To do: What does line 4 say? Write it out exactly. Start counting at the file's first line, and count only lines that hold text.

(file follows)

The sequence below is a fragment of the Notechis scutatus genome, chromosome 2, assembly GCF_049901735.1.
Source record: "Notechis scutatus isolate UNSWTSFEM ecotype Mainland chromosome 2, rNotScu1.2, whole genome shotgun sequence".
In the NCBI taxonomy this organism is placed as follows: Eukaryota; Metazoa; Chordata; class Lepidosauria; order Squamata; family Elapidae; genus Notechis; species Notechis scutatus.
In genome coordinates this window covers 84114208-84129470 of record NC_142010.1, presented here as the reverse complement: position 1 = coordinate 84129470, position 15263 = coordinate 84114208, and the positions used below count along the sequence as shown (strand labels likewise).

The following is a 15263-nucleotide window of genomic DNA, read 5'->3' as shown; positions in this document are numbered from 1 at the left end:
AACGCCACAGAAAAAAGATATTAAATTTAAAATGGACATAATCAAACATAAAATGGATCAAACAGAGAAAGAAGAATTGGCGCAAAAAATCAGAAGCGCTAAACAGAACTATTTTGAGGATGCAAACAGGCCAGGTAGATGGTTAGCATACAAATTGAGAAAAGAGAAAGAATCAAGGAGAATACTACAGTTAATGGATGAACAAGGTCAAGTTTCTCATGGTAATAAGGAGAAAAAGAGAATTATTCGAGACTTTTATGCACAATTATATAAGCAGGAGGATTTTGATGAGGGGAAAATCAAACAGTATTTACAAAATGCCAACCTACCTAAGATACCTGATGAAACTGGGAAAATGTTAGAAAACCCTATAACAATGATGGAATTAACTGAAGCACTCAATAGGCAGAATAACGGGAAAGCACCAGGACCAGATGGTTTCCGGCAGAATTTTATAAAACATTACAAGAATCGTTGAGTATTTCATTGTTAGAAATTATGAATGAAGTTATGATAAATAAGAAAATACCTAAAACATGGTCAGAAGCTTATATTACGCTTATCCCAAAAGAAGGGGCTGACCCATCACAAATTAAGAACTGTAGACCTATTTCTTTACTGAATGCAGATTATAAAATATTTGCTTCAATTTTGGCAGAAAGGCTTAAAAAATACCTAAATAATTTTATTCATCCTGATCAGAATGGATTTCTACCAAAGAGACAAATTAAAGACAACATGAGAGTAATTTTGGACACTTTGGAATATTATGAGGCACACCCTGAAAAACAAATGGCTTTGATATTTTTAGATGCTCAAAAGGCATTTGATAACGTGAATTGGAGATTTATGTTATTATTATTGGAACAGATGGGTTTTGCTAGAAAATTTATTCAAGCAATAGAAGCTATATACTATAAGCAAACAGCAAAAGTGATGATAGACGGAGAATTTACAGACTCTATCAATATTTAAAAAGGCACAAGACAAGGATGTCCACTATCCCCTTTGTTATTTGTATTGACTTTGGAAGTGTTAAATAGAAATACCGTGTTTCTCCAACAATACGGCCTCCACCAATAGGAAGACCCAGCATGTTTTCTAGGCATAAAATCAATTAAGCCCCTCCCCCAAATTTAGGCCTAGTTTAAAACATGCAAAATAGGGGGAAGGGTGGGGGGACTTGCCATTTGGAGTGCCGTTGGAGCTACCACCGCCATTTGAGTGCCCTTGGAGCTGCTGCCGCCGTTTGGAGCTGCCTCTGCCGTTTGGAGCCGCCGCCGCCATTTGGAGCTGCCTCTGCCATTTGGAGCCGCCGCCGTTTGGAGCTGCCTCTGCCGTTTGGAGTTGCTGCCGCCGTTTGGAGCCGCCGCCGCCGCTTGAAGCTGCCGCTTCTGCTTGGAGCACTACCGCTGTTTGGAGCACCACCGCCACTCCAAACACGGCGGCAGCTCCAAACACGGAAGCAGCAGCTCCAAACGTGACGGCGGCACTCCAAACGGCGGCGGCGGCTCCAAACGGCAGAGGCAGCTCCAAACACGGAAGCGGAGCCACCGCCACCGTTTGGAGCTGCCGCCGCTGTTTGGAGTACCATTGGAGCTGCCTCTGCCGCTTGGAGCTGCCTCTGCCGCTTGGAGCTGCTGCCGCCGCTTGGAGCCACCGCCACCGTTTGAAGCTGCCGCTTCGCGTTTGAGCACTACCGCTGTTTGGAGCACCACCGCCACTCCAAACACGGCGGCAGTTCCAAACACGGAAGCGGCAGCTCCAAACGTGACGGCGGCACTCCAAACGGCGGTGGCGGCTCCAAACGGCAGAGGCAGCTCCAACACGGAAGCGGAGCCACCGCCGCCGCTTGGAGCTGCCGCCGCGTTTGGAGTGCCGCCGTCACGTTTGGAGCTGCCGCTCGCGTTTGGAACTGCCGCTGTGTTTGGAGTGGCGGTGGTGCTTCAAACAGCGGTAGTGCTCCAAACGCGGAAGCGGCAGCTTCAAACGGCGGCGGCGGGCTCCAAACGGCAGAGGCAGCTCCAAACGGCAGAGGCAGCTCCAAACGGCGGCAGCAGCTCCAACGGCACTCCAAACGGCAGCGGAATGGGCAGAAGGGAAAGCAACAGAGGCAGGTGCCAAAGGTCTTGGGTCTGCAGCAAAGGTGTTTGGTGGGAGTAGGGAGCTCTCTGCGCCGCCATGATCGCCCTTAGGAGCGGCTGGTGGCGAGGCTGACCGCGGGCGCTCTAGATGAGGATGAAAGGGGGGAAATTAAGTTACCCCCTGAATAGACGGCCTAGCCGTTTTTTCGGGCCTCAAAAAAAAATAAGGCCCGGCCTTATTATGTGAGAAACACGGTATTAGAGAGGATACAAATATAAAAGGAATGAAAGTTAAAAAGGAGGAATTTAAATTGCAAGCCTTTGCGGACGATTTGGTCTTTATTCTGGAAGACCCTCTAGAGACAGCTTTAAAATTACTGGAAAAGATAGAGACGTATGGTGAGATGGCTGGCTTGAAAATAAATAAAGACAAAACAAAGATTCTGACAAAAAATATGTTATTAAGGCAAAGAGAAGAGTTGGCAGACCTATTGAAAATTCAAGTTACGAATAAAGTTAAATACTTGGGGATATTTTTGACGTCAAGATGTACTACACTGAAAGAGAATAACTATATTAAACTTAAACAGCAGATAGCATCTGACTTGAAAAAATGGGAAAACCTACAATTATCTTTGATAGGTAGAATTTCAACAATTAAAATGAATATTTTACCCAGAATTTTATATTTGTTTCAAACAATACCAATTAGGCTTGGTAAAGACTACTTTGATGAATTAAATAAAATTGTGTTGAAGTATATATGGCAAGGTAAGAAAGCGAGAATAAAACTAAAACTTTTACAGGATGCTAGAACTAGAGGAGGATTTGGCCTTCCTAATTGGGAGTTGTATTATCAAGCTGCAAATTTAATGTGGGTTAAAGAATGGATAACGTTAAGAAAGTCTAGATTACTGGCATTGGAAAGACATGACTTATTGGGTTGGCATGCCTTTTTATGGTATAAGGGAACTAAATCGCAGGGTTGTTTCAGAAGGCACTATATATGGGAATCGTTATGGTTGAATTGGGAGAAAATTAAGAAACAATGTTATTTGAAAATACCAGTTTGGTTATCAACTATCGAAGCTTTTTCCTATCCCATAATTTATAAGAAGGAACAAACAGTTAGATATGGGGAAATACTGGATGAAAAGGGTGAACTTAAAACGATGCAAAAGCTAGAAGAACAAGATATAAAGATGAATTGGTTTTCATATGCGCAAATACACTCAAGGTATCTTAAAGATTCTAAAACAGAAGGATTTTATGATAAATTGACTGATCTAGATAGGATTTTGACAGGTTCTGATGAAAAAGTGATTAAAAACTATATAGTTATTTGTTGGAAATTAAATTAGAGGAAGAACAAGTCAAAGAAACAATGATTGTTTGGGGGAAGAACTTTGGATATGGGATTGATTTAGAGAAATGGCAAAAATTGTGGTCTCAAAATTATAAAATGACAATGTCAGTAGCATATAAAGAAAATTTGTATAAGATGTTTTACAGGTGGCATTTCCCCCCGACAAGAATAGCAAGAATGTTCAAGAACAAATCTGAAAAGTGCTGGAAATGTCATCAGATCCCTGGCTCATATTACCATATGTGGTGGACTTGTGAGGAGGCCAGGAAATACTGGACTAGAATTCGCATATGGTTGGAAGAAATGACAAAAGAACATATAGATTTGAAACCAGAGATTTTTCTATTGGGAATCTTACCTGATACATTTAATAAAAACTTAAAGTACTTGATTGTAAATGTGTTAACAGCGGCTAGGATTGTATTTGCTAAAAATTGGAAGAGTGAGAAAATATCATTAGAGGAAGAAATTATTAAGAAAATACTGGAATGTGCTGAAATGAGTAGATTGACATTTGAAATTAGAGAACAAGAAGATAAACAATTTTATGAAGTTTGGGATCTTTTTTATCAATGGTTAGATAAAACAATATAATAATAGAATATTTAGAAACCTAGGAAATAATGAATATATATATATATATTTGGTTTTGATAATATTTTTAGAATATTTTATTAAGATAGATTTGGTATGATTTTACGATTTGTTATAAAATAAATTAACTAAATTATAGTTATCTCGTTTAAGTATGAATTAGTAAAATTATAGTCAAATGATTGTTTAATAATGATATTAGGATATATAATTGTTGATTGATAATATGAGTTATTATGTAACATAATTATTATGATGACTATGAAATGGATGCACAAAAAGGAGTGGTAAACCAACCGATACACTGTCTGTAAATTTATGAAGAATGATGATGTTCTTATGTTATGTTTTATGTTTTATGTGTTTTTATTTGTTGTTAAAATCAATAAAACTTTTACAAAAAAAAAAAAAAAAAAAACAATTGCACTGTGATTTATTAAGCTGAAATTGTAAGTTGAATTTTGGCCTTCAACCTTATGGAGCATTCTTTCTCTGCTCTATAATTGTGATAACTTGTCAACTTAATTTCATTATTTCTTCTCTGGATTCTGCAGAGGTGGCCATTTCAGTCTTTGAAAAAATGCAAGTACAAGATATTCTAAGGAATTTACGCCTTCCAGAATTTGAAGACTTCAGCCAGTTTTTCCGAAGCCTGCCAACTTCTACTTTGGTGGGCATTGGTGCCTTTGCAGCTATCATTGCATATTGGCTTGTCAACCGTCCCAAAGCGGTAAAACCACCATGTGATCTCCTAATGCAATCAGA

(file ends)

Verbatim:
In genome coordinates this window covers 84114208-84129470 of record NC_142010.1, presented here as the reverse complement: position 1 = coordinate 84129470, position 15263 = coordinate 84114208, and the positions used below count along the sequence as shown (strand labels likewise).